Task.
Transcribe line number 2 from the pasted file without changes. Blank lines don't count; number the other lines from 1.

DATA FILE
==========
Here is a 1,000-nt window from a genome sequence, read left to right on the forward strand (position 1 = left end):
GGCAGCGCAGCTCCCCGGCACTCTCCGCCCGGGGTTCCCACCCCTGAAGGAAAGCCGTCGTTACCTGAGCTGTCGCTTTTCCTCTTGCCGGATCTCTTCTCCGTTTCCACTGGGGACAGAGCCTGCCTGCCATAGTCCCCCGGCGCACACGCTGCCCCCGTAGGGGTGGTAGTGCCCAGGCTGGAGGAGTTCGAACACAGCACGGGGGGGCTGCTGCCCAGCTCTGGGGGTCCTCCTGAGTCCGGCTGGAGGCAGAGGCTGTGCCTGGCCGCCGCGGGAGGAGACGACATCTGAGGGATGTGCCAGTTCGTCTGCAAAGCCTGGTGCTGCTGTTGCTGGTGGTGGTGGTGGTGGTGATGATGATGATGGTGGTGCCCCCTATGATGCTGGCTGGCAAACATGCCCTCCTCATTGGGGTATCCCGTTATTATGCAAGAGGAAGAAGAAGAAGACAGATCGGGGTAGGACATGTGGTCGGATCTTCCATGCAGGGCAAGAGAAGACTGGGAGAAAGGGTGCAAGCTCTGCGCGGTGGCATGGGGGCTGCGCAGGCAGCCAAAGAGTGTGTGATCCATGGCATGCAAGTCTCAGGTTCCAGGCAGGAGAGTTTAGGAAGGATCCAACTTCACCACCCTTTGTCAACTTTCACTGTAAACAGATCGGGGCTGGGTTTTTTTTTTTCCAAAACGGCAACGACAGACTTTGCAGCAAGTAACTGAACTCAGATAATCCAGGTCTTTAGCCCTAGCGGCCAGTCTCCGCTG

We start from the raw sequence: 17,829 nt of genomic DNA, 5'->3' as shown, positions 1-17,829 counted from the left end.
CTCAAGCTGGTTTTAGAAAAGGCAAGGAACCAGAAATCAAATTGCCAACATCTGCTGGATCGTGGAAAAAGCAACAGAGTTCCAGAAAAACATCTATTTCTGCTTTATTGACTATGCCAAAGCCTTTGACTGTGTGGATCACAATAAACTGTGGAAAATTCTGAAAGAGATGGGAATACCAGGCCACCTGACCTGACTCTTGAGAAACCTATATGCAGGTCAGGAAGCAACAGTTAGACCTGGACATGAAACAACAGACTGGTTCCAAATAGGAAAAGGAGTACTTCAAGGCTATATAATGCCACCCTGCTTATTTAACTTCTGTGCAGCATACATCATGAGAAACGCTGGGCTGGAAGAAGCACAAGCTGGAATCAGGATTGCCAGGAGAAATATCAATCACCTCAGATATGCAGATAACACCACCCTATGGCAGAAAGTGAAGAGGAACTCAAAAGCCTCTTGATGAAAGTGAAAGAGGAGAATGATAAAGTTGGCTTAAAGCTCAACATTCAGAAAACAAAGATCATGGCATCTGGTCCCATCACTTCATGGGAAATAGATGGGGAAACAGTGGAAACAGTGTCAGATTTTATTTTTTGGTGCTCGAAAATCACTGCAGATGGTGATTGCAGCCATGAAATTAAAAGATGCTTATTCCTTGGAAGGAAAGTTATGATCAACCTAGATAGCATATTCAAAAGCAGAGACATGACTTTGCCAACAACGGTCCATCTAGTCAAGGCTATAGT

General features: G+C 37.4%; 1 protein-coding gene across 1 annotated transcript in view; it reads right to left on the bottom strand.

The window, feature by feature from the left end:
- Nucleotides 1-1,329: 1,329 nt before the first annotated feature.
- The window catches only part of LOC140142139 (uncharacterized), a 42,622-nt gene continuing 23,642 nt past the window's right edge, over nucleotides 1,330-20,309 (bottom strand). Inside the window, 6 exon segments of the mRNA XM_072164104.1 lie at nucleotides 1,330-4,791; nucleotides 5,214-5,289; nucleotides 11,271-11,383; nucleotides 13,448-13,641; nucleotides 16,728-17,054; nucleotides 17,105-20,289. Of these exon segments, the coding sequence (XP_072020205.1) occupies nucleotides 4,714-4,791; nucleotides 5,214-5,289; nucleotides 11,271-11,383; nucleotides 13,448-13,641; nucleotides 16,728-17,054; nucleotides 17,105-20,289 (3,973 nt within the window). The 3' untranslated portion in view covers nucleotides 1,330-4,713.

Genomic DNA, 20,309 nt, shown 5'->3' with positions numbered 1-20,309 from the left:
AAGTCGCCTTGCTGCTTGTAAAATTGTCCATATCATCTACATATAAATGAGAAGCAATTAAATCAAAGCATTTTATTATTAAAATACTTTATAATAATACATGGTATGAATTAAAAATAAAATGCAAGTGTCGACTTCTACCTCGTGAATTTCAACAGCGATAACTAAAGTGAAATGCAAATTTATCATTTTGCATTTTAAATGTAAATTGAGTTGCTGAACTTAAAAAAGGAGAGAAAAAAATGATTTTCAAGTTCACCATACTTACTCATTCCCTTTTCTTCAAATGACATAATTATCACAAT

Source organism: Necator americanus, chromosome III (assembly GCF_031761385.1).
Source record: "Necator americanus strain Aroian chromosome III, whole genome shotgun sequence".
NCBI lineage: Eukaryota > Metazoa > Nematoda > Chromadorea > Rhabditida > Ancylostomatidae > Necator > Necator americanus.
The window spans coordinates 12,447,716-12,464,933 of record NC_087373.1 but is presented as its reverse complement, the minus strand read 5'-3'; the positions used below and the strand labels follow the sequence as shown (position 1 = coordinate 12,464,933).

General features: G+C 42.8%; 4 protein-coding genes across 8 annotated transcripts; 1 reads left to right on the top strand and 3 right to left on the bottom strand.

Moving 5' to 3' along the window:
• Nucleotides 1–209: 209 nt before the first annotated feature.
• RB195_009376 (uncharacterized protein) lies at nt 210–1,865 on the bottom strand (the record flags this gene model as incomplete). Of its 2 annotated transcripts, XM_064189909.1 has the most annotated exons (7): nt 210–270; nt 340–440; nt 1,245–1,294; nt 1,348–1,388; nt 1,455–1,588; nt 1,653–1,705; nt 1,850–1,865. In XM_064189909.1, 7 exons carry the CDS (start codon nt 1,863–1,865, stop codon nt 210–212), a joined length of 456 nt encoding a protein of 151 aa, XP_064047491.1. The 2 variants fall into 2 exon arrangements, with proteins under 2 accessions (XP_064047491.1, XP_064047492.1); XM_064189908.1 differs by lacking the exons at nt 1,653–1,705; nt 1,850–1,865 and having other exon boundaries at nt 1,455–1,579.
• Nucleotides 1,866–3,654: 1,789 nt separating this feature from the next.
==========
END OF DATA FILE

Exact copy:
GGCAGCGCAGCTCCCCGGCACTCTCCGCCCGGGGTTCCCACCCCTGAAGGAAAGCCGTCGTTACCTGAGCTGTCGCTTTTCCTCTTGCCGGATCTCTTCTCCGTTTCCACTGGGGACAGAGCCTGCCTGCCATAGTCCCCCGGCGCACACGCTGCCCCCGTAGGGGTGGTAGTGCCCAGGCTGGAGGAGTTCGAACACAGCACGGGGGGGCTGCTGCCCAGCTCTGGGGGTCCTCCTGAGTCCGGCTGGAGGCAGAGGCTGTGCCTGGCCGCCGCGGGAGGAGACGACATCTGAGGGATGTGCCAGTTCGTCTGCAAAGCCTGGTGCTGCTGTTGCTGGTGGTGGTGGTGGTGGTGATGATGATGATGGTGGTGCCCCCTATGATGCTGGCTGGCAAACATGCCCTCCTCATTGGGGTATCCCGTTATTATGCAAGAGGAAGAAGAAGAAGACAGATCGGGGTAGGACATGTGGTCGGATCTTCCATGCAGGGCAAGAGAAGACTGGGAGAAAGGGTGCAAGCTCTGCGCGGTGGCATGGGGGCTGCGCAGGCAGCCAAAGAGTGTGTGATCCATGGCATGCAAGTCTCAGGTTCCAGGCAGGAGAGTTTAGGAAGGATCCAACTTCACCACCCTTTGTCAACTTTCACTGTAAACAGATCGGGGCTGGGTTTTTTTTTTTCCAAAACGGCAACGACAGACTTTGCAGCAAGTAACTGAACTCAGATAATCCAGGTCTTTAGCCCTAGCGGCCAGTCTCCGCTG